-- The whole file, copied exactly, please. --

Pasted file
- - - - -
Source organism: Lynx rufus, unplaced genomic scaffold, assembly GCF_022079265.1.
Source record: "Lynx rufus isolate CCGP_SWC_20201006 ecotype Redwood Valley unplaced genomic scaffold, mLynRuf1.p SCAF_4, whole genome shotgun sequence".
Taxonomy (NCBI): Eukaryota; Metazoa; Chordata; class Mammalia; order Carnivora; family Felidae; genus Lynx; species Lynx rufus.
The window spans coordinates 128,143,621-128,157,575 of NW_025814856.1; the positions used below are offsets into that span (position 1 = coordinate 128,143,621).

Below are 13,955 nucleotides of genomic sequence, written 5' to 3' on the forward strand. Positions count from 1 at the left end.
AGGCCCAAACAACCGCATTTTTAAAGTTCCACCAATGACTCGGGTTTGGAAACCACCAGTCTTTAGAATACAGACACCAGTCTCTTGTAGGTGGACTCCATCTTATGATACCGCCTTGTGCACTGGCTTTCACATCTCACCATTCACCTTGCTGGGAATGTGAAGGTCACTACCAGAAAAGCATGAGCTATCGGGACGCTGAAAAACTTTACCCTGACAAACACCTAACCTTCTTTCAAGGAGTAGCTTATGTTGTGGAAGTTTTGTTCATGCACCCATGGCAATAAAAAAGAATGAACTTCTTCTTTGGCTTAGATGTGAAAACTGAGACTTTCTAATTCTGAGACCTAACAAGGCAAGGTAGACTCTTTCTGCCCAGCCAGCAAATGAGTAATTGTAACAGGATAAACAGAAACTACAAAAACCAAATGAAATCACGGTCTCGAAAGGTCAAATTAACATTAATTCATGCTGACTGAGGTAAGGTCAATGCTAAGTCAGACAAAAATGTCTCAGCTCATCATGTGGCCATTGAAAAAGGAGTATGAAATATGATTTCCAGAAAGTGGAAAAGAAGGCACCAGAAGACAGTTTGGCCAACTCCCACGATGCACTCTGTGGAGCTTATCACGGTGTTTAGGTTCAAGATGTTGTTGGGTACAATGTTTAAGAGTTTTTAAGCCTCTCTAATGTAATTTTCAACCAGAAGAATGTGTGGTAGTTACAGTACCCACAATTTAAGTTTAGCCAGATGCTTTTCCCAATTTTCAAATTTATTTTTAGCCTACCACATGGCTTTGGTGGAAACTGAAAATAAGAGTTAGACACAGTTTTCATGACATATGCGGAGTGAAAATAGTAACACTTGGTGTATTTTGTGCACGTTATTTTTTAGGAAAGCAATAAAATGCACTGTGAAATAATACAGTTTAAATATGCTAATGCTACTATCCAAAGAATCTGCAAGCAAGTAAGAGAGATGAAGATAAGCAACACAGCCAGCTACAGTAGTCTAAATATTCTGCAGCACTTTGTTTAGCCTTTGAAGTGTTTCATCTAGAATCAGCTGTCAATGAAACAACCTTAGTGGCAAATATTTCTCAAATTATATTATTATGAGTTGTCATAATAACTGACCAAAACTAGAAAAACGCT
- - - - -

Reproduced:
Source organism: Lynx rufus, unplaced genomic scaffold, assembly GCF_022079265.1.
Source record: "Lynx rufus isolate CCGP_SWC_20201006 ecotype Redwood Valley unplaced genomic scaffold, mLynRuf1.p SCAF_4, whole genome shotgun sequence".
Taxonomy (NCBI): Eukaryota; Metazoa; Chordata; class Mammalia; order Carnivora; family Felidae; genus Lynx; species Lynx rufus.
The window spans coordinates 128,143,621-128,157,575 of NW_025814856.1; the positions used below are offsets into that span (position 1 = coordinate 128,143,621).

Below are 13,955 nucleotides of genomic sequence, written 5' to 3' on the forward strand. Positions count from 1 at the left end.
AGGCCCAAACAACCGCATTTTTAAAGTTCCACCAATGACTCGGGTTTGGAAACCACCAGTCTTTAGAATACAGACACCAGTCTCTTGTAGGTGGACTCCATCTTATGATACCGCCTTGTGCACTGGCTTTCACATCTCACCATTCACCTTGCTGGGAATGTGAAGGTCACTACCAGAAAAGCATGAGCTATCGGGACGCTGAAAAACTTTACCCTGACAAACACCTAACCTTCTTTCAAGGAGTAGCTTATGTTGTGGAAGTTTTGTTCATGCACCCATGGCAATAAAAAAGAATGAACTTCTTCTTTGGCTTAGATGTGAAAACTGAGACTTTCTAATTCTGAGACCTAACAAGGCAAGGTAGACTCTTTCTGCCCAGCCAGCAAATGAGTAATTGTAACAGGATAAACAGAAACTACAAAAACCAAATGAAATCACGGTCTCGAAAGGTCAAATTAACATTAATTCATGCTGACTGAGGTAAGGTCAATGCTAAGTCAGACAAAAATGTCTCAGCTCATCATGTGGCCATTGAAAAAGGAGTATGAAATATGATTTCCAGAAAGTGGAAAAGAAGGCACCAGAAGACAGTTTGGCCAACTCCCACGATGCACTCTGTGGAGCTTATCACGGTGTTTAGGTTCAAGATGTTGTTGGGTACAATGTTTAAGAGTTTTTAAGCCTCTCTAATGTAATTTTCAACCAGAAGAATGTGTGGTAGTTACAGTACCCACAATTTAAGTTTAGCCAGATGCTTTTCCCAATTTTCAAATTTATTTTTAGCCTACCACATGGCTTTGGTGGAAACTGAAAATAAGAGTTAGACACAGTTTTCATGACATATGCGGAGTGAAAATAGTAACACTTGGTGTATTTTGTGCACGTTATTTTTTAGGAAAGCAATAAAATGCACTGTGAAATAATACAGTTTAAATATGCTAATGCTACTATCCAAAGAATCTGCAAGCAAGTAAGAGAGATGAAGATAAGCAACACAGCCAGCTACAGTAGTCTAAATATTCTGCAGCACTTTGTTTAGCCTTTGAAGTGTTTCATCTAGAATCAGCTGTCAATGAAACAACCTTAGTGGCAAATATTTCTCAAATTATATTATTATGAGTTGTCATAATAACTGACCAAAACTAGAAAAACGCT